Friday, May 27, 2016

The Herbal in England

From Margaret Porter:
When foul weather or other matters keep the gardener from tending or admiring the garden, the next best occupation is reading about garden plants. For many centuries, plantsmen with a cataloguing mindset have produced lists, descriptions, guides, and advice. The growth of printing expanded knowledge about plants and their various uses and merits, disseminating information beyond the most learned classes to anyone who happened to be literate.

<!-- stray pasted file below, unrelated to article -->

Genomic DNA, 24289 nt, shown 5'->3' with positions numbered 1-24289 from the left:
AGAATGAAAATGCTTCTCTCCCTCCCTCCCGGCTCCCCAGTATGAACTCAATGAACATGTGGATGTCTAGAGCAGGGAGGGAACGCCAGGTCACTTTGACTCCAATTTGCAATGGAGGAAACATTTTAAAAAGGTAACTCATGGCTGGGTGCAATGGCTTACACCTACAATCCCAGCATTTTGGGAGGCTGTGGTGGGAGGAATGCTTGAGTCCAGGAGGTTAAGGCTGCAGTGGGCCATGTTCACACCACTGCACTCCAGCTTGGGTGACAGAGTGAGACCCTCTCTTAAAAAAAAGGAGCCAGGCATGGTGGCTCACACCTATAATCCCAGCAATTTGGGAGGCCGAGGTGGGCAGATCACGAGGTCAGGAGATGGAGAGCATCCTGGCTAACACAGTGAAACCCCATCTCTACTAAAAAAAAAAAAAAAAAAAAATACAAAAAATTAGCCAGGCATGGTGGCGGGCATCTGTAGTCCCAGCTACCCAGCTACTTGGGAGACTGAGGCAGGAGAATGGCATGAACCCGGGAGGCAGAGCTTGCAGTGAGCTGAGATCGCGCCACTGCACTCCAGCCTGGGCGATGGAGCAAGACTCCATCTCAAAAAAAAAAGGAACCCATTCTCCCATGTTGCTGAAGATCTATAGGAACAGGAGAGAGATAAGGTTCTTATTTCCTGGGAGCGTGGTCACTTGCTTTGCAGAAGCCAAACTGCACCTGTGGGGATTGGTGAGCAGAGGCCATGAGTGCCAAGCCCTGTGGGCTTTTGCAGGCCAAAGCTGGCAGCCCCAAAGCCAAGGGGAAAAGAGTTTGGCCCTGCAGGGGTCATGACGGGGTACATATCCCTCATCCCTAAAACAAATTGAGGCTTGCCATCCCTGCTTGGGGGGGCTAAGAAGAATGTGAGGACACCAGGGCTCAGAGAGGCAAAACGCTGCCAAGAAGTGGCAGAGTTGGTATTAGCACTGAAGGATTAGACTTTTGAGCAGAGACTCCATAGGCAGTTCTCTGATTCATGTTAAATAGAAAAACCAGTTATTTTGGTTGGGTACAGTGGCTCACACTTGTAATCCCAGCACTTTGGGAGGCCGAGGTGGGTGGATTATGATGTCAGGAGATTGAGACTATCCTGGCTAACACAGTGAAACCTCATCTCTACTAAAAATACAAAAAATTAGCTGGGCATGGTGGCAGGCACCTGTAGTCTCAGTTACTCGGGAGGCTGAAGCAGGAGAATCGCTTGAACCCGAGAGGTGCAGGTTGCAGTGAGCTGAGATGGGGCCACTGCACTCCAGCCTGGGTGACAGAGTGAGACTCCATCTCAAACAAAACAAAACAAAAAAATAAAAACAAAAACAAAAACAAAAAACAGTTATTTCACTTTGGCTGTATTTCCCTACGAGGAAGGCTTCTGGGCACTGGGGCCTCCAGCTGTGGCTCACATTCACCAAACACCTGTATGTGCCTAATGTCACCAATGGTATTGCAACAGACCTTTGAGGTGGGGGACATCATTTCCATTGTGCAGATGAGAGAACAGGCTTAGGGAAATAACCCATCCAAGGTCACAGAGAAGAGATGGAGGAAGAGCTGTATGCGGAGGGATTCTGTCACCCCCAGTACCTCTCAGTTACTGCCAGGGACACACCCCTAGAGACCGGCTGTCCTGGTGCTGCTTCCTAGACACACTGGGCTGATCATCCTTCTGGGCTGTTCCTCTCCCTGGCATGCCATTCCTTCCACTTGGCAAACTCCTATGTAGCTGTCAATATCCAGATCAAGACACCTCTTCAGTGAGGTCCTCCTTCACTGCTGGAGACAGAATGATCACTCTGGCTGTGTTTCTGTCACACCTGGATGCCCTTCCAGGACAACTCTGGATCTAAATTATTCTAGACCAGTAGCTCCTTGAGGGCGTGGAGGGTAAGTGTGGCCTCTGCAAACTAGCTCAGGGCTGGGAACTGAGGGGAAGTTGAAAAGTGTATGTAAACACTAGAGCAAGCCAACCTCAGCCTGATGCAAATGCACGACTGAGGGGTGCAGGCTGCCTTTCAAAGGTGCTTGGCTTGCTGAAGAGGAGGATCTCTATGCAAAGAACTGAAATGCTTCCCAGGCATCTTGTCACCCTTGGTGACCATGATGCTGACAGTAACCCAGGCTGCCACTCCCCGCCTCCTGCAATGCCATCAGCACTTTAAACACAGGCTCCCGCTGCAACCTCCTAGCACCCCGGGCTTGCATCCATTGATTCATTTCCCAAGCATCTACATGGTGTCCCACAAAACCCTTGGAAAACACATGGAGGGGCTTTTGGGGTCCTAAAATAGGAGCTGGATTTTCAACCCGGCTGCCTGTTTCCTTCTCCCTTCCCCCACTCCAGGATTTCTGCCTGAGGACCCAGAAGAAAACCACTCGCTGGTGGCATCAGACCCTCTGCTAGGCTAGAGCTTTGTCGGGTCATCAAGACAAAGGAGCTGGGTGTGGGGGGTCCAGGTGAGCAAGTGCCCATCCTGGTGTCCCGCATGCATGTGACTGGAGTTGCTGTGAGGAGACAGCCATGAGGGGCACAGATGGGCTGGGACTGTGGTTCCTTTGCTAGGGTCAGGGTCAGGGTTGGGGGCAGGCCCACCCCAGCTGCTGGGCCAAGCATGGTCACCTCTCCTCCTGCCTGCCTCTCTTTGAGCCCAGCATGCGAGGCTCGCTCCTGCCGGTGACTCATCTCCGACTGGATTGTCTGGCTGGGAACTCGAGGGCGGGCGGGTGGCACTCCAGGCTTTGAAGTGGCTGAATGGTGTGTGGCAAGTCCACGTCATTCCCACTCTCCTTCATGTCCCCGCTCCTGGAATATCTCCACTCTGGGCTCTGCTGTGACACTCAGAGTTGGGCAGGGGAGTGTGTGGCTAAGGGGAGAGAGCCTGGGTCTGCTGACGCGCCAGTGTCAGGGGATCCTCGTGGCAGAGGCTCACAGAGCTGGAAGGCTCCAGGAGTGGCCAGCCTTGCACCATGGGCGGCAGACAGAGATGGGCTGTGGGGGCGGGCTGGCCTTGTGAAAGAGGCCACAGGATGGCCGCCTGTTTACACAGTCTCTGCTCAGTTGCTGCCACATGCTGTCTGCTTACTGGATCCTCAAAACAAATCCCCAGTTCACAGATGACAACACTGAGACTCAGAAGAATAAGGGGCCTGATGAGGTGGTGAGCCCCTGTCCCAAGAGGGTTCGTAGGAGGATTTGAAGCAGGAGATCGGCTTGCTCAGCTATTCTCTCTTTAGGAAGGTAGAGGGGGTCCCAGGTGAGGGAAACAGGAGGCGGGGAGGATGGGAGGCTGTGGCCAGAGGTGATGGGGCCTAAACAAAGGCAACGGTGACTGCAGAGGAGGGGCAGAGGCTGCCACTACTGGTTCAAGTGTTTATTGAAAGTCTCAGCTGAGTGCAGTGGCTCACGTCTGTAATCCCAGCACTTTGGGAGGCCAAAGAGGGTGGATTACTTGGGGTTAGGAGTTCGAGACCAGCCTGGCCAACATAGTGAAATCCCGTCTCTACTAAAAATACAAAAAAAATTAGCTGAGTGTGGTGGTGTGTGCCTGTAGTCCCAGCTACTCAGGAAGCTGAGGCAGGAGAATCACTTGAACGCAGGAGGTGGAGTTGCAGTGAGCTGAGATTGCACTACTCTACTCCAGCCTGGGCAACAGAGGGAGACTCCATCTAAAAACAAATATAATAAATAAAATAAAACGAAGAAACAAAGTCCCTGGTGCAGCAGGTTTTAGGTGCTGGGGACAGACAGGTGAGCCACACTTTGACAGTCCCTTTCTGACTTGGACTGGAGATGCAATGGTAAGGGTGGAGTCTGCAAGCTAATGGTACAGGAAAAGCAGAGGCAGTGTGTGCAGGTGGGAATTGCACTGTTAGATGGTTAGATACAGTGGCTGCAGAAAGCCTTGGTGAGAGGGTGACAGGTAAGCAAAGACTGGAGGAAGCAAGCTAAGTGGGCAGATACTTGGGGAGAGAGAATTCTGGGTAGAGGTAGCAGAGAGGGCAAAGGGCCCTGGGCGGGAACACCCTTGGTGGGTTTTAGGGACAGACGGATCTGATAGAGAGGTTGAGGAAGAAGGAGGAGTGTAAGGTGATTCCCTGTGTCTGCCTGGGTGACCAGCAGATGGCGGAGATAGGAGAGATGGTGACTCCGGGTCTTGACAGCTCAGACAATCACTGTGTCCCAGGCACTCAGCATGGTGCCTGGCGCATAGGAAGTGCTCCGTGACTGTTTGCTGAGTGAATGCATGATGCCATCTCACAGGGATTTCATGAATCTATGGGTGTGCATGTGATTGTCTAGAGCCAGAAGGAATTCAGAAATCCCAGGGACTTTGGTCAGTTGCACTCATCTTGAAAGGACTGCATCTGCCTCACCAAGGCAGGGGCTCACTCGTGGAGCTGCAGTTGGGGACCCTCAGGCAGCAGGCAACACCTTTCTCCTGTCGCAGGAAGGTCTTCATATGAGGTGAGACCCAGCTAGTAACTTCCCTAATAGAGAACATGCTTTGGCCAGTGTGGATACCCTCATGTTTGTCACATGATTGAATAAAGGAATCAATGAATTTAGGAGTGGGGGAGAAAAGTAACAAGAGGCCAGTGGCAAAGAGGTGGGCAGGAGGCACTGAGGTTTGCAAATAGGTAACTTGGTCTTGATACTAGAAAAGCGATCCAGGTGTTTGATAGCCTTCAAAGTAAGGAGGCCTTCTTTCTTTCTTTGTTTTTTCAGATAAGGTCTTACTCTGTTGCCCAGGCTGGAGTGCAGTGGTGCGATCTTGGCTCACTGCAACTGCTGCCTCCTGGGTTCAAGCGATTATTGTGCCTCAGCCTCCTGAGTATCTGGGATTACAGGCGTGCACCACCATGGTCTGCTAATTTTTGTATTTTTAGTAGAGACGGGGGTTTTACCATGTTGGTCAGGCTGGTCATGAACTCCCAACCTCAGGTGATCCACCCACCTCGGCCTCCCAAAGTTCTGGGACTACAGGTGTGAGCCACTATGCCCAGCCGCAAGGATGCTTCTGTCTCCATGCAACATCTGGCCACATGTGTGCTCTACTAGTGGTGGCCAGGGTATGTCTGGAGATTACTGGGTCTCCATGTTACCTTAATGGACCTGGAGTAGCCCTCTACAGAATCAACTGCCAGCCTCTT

During the Middle Ages in England, religious communities compiled the sort of lists we know as herbals, detailing their medicinal uses. The composition of plants and the beauty of flowers was recorded in florilegia, books containing floral artwork. With the rise of printed books in the Renaissance period, with improvements in the printing process, metal engraving, and the skills of colourists, this category of literature and plant lore increased in availability and popularity.
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